#MAM DIY Anti-Viral Mask Spray

At least some N95 Masks are treated on the outside layer of the mask (facing the world) with an antiviral agent composed of a 1.78% citric acid solution according to a document validating a new N95 to a predicate device. #MAM researched this information further and created a recipe for a DIY Anti-Viral Mask Spray using a 2% w/w Citric Acid solution intended to be an extra layer of protection from the virus. The EPA charts that list which cleaners deactivate COVID-19 list many cleaners with citric acid as the active ingredient, and seems to corroborate the idea behind the mask spray.

This excerpt is taken from the document linked above and a statement from the N95 manufacturer: “ActiproteCtTM UF N95 Respirator is a single-use, disposable respirator coated with Virucoatrm on the outer layer (active ingredient: citric acid, 1.8%, a pH lowering agent) and is not an antiviral drug. Actiprotect kills (inactivates) 99.99% of influenza A viruses (tested against influenza A subtypes HINI (2009 pandemic strains not tested)) within one minute of contact with the surface of the respirator. In vitro testing has demonstrated 99.9 9% kill (inactivation) on the surface of the outer layer when tested in vitro against the following influenza viruses (tested against Influenza A subtypes (and strains): HlNl(JPN/35/2007, JPN/36/2007, 2009 pandemnic strains not tested), H2N2 (A2/JP/305/57), H3N2 (Hong Kong 8/68) and including bird flu subtypes: H5N1 (VNH5Nl-PR8/CDCRG.), H5N9 (Turkey A/Wisc/68, Myna”


As established, N95 masks have an antiviral coating of 1.78% citric acid solution on the outside (facing the world) side of the mask and it is known to kill 99.9% of many strains of Influenza A w/in one minute of contact. This can be replicated by creating a similar citric acid solution from two household products including lemon juice concentrate and citric acid crystals (used for canning and descaling coffee machines).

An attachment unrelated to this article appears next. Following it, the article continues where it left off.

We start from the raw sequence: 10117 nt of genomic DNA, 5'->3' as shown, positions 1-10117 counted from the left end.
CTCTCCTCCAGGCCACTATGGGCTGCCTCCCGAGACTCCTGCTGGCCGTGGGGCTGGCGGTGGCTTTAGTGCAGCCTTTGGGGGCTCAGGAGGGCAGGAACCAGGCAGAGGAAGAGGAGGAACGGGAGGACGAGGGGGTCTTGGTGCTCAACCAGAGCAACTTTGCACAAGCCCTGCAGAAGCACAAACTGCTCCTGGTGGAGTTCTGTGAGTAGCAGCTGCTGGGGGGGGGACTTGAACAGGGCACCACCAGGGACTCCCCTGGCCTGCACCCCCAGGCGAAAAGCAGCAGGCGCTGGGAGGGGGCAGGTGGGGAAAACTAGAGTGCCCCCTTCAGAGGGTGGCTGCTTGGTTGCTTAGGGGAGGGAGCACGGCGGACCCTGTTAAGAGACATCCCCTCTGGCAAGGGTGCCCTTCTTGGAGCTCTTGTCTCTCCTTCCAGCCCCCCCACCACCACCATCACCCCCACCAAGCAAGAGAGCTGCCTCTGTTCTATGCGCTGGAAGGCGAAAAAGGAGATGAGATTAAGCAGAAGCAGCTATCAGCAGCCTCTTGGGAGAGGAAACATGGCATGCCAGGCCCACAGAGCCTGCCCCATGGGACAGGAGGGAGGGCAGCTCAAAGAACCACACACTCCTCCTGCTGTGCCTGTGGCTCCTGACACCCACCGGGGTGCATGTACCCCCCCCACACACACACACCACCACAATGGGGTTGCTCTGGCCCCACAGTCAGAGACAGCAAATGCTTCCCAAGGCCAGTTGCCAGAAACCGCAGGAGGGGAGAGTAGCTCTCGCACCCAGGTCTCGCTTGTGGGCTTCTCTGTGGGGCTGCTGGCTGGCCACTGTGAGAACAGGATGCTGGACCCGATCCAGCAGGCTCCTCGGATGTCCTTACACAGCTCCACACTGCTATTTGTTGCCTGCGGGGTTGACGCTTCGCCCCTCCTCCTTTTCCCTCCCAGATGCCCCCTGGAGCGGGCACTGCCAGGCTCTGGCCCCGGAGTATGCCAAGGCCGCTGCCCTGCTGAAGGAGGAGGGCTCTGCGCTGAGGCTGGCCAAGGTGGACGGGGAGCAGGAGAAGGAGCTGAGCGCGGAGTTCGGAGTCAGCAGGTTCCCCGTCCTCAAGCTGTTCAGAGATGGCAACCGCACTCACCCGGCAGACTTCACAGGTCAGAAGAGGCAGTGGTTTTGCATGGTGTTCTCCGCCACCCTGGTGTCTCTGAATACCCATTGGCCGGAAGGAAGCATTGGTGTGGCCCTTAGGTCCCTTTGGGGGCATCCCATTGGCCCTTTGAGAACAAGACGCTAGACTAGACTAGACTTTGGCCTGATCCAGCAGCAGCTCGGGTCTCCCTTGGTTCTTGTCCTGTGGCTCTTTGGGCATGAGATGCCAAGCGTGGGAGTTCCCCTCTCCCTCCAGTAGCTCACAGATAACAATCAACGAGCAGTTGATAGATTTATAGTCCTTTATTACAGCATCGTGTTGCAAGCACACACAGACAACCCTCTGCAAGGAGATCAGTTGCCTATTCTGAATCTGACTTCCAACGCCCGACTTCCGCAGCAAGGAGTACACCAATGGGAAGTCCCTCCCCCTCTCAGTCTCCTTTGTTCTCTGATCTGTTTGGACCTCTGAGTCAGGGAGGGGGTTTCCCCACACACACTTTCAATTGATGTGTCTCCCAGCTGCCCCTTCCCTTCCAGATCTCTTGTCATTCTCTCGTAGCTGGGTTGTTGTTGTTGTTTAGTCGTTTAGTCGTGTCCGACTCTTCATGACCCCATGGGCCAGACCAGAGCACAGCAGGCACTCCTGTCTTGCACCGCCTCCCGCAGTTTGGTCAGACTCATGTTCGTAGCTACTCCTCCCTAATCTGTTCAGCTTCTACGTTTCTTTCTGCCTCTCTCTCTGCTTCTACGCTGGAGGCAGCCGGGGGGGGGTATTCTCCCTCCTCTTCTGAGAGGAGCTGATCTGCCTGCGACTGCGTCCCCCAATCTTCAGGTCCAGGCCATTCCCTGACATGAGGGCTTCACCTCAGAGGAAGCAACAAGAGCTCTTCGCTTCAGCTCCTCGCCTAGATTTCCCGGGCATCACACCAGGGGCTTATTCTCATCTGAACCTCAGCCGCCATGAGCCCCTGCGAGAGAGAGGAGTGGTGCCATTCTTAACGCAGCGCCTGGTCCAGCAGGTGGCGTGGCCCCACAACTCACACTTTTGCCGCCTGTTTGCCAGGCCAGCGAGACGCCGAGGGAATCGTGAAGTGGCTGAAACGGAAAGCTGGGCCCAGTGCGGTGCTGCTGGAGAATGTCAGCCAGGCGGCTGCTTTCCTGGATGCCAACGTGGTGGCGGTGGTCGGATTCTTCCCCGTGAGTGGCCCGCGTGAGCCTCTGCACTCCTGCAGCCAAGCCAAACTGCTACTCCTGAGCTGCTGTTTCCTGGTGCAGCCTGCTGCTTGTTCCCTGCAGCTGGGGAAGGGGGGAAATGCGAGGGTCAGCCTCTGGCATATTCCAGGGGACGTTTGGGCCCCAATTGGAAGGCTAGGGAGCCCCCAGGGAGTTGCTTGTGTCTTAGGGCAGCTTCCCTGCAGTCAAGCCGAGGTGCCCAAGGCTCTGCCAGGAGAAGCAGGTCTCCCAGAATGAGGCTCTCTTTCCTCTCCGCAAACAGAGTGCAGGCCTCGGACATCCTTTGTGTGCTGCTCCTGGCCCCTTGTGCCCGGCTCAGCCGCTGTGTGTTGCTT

The ReaLemon brand was found to contain 4.65% (+/- 0.005) citric acid and an average of 1.24-g (+/- 0.003) of citric acid per 25-mL sample. Compared to the ~5% in the Signature Kitchens brand, it is a decent difference. Based on these results, the ReaLemon brand stays more true to the average regarding citric acid content by a standard deviation of 10.9. The Generic brand varied by a standard deviation of 14, proving to not be very reliable.”

It can be garnered from this information that lemon juice concentrate is roughly 4.5 to 5% citric acid. If you want to make a 2% v/v solution then you would want to dilute the lemon juice concentrate with distilled or R/O water. Distilled or R/O water is used when making the citric acid solution with crystals to avoid a reaction between the metals in tap/spring water and the citric acid (as citric acid is used as a metal cleaner) and it seems safe to say the same applies here. It's also important not to store in a metal container or stir with metal utensils.


Citric acid crystals are sold for many purposes. The most readily available is going to be in a supermarket/hardware store around canning supplies or around cleaners. The forthcoming information is based on the food-grade citric acid crystals intended for canning. This was determined to be the safest approach since this will be on our faces.Here are some photos of the citric acid for canning you will notice that ¼ tsp equals 1g.

Making a 2% w/w solution equals 2g of citric acid dissolved in 100g (or 100ml) of distilled water so it is important to pay attention when measuring. 100ml is equivalent to 3.38 fl oz and we know from the packaging that 1g of citric acid =¼ tsp. So for every 100ml of distilled water, we have to add 1/2 tsp of citric acid to maintain the 2% w/w solution strength.

To make a larger amount since it is shelf-stable we used 1L or 1000 mL of water.

When preparing this solution it is important to use distilled or R/O water because tap and spring water has metals in it and it reacts with the citric acid. It's also important to boil the water in a non-metal pot.

To the 1L of water we added 5 tsps,or 10 times the amount for 100mL, of citric acid crystals.

Remove the solution from the heat and stir the crystals in until dissolved with a non-metal utensil and store in a non-metal container.

As the N95's Anti-viral coating is found on the outside of the mask, #MAM recommends spraying the outside of a clean cotton mask with the DIY Mask Spray and allowing it to dry before inserting the filter and using the mask.

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